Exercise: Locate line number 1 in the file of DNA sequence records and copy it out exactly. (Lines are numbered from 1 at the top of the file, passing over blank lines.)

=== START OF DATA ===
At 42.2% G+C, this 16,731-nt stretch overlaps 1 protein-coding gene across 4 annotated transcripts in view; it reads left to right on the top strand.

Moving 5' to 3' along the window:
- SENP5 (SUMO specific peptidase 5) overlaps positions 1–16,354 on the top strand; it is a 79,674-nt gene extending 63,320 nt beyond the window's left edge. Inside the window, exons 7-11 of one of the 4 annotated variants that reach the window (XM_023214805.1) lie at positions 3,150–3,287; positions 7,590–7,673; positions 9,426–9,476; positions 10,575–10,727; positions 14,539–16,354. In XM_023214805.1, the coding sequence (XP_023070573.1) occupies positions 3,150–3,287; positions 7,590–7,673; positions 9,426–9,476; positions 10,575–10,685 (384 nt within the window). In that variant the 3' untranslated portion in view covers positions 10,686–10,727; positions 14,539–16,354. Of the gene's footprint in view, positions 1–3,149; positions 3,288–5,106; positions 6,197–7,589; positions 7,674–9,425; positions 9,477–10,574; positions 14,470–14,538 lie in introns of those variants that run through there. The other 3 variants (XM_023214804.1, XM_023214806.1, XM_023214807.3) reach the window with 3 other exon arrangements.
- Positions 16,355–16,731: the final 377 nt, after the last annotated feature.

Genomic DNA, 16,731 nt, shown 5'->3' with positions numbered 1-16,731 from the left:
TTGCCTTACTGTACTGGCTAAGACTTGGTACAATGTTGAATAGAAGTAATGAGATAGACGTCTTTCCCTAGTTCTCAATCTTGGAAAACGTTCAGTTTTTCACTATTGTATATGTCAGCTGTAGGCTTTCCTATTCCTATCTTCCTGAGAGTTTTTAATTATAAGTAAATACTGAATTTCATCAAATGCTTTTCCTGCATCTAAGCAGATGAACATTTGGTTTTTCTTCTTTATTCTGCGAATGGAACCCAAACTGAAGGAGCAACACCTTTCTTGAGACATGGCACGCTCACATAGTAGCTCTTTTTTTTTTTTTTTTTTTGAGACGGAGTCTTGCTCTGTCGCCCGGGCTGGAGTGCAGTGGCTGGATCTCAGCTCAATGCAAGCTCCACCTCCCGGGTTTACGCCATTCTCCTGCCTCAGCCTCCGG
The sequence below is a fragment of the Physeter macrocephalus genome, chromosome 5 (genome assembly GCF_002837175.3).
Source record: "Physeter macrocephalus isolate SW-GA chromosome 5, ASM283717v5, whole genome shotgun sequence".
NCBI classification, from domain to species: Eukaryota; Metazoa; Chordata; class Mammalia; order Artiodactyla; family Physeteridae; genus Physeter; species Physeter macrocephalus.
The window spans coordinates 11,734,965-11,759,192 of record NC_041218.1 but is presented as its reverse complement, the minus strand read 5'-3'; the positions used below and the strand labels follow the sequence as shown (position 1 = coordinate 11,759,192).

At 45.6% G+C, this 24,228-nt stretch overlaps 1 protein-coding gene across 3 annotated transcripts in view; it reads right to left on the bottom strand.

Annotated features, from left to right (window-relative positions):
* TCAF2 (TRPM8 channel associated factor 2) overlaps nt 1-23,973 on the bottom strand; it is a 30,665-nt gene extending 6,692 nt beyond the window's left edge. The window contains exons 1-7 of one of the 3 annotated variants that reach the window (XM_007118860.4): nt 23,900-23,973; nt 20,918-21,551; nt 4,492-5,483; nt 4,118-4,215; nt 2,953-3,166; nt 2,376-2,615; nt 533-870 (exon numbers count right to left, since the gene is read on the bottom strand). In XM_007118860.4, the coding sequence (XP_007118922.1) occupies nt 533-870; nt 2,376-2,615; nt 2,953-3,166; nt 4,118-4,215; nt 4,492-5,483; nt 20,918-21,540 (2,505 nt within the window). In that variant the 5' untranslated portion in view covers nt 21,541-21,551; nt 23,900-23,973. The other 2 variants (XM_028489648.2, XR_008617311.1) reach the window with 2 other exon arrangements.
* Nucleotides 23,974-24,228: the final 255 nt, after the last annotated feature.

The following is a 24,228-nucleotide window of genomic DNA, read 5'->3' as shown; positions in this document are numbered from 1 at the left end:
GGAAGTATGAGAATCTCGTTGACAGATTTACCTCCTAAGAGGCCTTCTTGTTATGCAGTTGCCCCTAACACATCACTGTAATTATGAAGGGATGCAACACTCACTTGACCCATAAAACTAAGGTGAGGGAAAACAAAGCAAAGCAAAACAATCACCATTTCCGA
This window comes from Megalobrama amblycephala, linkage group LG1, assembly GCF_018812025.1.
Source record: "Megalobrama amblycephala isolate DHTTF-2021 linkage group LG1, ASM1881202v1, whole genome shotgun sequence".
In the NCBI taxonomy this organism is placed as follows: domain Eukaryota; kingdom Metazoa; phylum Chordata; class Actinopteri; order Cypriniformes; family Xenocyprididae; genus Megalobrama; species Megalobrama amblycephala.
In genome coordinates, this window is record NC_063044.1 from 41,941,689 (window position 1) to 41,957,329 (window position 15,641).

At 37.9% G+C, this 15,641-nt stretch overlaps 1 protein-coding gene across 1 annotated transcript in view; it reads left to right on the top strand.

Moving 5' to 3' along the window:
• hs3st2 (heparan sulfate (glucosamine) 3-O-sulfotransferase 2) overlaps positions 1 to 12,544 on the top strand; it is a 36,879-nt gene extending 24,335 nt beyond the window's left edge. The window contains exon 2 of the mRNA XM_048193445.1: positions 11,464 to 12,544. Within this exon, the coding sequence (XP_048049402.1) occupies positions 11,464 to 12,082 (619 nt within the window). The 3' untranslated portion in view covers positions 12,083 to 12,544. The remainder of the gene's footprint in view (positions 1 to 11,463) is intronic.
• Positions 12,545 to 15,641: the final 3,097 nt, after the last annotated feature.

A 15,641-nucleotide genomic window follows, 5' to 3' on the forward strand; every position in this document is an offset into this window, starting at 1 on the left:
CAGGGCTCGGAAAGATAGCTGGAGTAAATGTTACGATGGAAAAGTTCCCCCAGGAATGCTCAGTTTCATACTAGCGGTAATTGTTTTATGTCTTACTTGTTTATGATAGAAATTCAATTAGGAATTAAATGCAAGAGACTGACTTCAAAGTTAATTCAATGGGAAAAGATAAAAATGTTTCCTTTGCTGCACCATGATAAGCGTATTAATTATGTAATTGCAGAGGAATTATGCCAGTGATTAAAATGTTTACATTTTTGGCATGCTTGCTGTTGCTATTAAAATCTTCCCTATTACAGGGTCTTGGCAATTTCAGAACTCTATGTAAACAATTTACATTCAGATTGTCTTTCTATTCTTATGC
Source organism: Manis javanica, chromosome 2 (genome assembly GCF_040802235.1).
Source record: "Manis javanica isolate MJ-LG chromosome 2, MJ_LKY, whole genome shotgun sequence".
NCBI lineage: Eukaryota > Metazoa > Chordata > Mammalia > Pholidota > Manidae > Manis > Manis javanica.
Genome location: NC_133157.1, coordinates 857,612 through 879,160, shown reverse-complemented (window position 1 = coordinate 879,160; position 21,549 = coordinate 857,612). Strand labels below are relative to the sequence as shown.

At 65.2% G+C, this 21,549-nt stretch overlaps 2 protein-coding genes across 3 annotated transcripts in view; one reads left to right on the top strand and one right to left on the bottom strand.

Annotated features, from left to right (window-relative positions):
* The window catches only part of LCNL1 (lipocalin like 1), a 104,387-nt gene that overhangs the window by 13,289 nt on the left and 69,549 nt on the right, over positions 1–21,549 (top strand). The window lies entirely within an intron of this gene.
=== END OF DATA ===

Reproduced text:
At 42.2% G+C, this 16,731-nt stretch overlaps 1 protein-coding gene across 4 annotated transcripts in view; it reads left to right on the top strand.